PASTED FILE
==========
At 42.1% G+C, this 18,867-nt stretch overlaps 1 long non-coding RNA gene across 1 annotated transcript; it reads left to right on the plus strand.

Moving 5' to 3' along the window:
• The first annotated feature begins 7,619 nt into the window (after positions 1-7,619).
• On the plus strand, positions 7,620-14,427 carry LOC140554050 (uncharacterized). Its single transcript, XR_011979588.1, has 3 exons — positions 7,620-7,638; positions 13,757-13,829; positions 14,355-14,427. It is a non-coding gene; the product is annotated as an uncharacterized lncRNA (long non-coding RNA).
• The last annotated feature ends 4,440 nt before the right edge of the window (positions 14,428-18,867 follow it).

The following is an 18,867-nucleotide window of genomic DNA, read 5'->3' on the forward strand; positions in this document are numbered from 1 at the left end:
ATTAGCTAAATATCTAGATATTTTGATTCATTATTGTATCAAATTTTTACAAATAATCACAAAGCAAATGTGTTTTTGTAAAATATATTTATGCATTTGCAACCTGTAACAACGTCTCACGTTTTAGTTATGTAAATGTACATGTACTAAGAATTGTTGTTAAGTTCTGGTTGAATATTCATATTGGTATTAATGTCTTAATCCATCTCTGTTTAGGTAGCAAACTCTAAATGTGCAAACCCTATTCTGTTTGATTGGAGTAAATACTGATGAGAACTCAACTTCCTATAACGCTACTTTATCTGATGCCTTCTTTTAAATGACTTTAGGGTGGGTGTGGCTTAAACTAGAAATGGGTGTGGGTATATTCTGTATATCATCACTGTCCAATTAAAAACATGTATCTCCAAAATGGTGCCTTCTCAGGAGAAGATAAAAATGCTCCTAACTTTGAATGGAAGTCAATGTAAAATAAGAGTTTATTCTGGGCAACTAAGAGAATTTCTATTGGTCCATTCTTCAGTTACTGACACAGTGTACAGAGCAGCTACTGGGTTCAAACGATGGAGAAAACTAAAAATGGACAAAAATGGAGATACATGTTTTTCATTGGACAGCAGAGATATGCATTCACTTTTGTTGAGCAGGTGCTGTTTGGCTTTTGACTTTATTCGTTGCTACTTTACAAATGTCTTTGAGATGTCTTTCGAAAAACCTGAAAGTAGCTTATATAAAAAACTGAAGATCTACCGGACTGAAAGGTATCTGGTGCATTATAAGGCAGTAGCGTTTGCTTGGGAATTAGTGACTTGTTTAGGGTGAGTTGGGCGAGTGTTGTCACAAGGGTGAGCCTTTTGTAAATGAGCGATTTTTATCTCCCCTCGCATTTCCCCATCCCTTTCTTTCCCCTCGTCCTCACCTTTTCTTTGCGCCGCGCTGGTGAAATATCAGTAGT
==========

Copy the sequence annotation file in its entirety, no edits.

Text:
At 42.1% G+C, this 18,867-nt stretch overlaps 1 long non-coding RNA gene across 1 annotated transcript; it reads left to right on the plus strand.

Moving 5' to 3' along the window:
• The first annotated feature begins 7,619 nt into the window (after positions 1-7,619).
• On the plus strand, positions 7,620-14,427 carry LOC140554050 (uncharacterized). Its single transcript, XR_011979588.1, has 3 exons — positions 7,620-7,638; positions 13,757-13,829; positions 14,355-14,427. It is a non-coding gene; the product is annotated as an uncharacterized lncRNA (long non-coding RNA).
• The last annotated feature ends 4,440 nt before the right edge of the window (positions 14,428-18,867 follow it).

The following is an 18,867-nucleotide window of genomic DNA, read 5'->3' on the forward strand; positions in this document are numbered from 1 at the left end:
ATTAGCTAAATATCTAGATATTTTGATTCATTATTGTATCAAATTTTTACAAATAATCACAAAGCAAATGTGTTTTTGTAAAATATATTTATGCATTTGCAACCTGTAACAACGTCTCACGTTTTAGTTATGTAAATGTACATGTACTAAGAATTGTTGTTAAGTTCTGGTTGAATATTCATATTGGTATTAATGTCTTAATCCATCTCTGTTTAGGTAGCAAACTCTAAATGTGCAAACCCTATTCTGTTTGATTGGAGTAAATACTGATGAGAACTCAACTTCCTATAACGCTACTTTATCTGATGCCTTCTTTTAAATGACTTTAGGGTGGGTGTGGCTTAAACTAGAAATGGGTGTGGGTATATTCTGTATATCATCACTGTCCAATTAAAAACATGTATCTCCAAAATGGTGCCTTCTCAGGAGAAGATAAAAATGCTCCTAACTTTGAATGGAAGTCAATGTAAAATAAGAGTTTATTCTGGGCAACTAAGAGAATTTCTATTGGTCCATTCTTCAGTTACTGACACAGTGTACAGAGCAGCTACTGGGTTCAAACGATGGAGAAAACTAAAAATGGACAAAAATGGAGATACATGTTTTTCATTGGACAGCAGAGATATGCATTCACTTTTGTTGAGCAGGTGCTGTTTGGCTTTTGACTTTATTCGTTGCTACTTTACAAATGTCTTTGAGATGTCTTTCGAAAAACCTGAAAGTAGCTTATATAAAAAACTGAAGATCTACCGGACTGAAAGGTATCTGGTGCATTATAAGGCAGTAGCGTTTGCTTGGGAATTAGTGACTTGTTTAGGGTGAGTTGGGCGAGTGTTGTCACAAGGGTGAGCCTTTTGTAAATGAGCGATTTTTATCTCCCCTCGCATTTCCCCATCCCTTTCTTTCCCCTCGTCCTCACCTTTTCTTTGCGCCGCGCTGGTGAAATATCAGTAGT